The trove shows three appointees with strict pro-abstinence beliefs — including Valerie Huber, the then-chief of staff for the department’s Office of the Assistant Secretary for Health — guided the process to end a program many medical professionals credit with helping to bring the nation’s teen pregnancy rate to an all-time low.

Prior to serving at HHS, Huber was the president of Ascend, an association that promotes abstinence until marriage as the best way to prevent teen pregnancy.

The $213 million Teen Pregnancy Prevention Program was aimed at helping teenagers understand how to avoid unwanted pregnancies. It had bipartisan support in Congress and trained more than 7,000 health professionals and supported 3,000 community-based organizations since its inception in 2010.

In the notes provided to NBC News, Evelyn Kappeler, who for eight years has led the Office of Adolescent Health, which administers the program, repeatedly expressed concerns about terminating the program, but appeared out of the decision-making loop and at one point was driven to tears.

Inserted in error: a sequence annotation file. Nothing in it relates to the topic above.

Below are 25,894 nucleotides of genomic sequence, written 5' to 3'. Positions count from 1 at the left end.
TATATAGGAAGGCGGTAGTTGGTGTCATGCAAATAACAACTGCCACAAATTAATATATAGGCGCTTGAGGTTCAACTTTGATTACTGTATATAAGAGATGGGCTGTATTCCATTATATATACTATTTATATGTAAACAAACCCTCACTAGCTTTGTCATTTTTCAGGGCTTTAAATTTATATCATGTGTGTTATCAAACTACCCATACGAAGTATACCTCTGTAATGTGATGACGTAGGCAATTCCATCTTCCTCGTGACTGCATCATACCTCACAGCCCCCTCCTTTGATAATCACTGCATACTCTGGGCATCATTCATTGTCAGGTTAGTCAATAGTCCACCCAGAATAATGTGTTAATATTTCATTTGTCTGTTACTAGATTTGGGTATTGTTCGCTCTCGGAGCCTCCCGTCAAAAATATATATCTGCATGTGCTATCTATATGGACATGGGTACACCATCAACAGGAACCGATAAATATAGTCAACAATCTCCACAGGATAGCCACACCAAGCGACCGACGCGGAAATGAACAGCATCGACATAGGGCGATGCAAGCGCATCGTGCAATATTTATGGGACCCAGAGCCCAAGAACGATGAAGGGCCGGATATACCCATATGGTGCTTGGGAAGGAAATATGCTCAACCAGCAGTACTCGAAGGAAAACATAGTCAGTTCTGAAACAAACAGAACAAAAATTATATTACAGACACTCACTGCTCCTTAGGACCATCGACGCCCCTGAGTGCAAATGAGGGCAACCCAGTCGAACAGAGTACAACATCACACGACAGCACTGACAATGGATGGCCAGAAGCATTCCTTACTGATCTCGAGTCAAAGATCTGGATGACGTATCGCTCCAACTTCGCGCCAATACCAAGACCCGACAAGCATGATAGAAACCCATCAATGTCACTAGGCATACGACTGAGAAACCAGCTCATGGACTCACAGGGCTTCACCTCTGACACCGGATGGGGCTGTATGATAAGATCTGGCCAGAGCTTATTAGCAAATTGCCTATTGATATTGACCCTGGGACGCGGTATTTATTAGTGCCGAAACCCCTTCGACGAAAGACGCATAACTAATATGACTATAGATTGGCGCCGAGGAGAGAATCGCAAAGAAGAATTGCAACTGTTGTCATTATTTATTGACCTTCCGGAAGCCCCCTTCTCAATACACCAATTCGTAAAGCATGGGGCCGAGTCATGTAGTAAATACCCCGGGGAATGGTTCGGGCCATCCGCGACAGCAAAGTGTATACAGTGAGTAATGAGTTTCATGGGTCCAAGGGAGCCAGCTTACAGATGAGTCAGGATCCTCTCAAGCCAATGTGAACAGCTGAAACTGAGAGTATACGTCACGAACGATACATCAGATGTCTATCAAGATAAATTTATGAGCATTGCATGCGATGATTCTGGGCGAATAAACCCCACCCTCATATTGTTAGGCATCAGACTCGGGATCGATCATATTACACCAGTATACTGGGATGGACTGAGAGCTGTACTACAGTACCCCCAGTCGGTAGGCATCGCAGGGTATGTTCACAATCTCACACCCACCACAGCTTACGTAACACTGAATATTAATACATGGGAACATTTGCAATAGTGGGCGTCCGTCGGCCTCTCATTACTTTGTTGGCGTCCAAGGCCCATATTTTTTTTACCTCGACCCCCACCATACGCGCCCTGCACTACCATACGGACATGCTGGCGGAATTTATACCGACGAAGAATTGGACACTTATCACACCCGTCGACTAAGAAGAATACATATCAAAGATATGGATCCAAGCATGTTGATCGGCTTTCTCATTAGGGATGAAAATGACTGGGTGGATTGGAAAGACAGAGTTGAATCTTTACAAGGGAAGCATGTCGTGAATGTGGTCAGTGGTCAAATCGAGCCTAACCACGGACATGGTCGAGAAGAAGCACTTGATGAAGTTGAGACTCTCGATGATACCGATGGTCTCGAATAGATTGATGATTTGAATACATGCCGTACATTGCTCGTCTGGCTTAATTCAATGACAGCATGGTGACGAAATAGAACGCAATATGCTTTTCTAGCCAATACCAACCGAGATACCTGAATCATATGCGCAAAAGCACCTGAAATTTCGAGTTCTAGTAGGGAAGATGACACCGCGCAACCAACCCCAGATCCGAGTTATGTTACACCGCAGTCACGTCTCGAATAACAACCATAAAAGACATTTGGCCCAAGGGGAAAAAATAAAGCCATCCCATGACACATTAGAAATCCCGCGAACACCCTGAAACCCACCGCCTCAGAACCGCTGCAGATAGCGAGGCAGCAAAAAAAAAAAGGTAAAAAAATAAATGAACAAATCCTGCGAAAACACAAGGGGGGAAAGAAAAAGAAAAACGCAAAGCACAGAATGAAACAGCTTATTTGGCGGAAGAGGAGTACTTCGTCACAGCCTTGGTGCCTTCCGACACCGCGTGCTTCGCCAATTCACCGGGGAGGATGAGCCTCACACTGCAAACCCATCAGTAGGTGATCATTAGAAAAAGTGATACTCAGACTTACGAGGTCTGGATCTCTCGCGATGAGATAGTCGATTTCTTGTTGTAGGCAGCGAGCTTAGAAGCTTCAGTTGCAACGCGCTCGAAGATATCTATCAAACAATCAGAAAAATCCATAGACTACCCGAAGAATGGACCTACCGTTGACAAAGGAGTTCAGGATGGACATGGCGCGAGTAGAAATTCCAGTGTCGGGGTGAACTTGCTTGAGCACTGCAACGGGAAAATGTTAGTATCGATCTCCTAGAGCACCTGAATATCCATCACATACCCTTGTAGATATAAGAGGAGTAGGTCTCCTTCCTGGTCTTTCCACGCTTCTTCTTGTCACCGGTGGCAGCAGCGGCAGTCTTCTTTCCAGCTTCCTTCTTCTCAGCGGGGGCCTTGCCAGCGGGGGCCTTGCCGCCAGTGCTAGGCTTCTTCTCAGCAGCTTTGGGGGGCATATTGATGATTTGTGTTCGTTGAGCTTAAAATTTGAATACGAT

In a July 17, 2017 note, she says she was admonished to “get in line” and told it was not her place to ask questions about the agency’s use of funds. In a July 28 note, Kappeler recalled she was “frustrated about the time this process is taking and the fact that (her staff) has not been part of the discussions.” She described being “so rattled” that “my reaction when I got on (sic) the phone was to cry.”

She and her staff “were not aware of the grant action until the last minute” — an apparent reference to the decision, it says.

Last month, Democracy Forward, a nonprofit law firm and advocacy group, sued the administration for unlawfully terminating the program after the agency took months to respond to its Freedom of Information Act request.

The group claims the newly obtained emails show that HHS violated the Administrative Procedure Act that bars arbitrary decision-making and that the political appointees thwarted the will of Congress.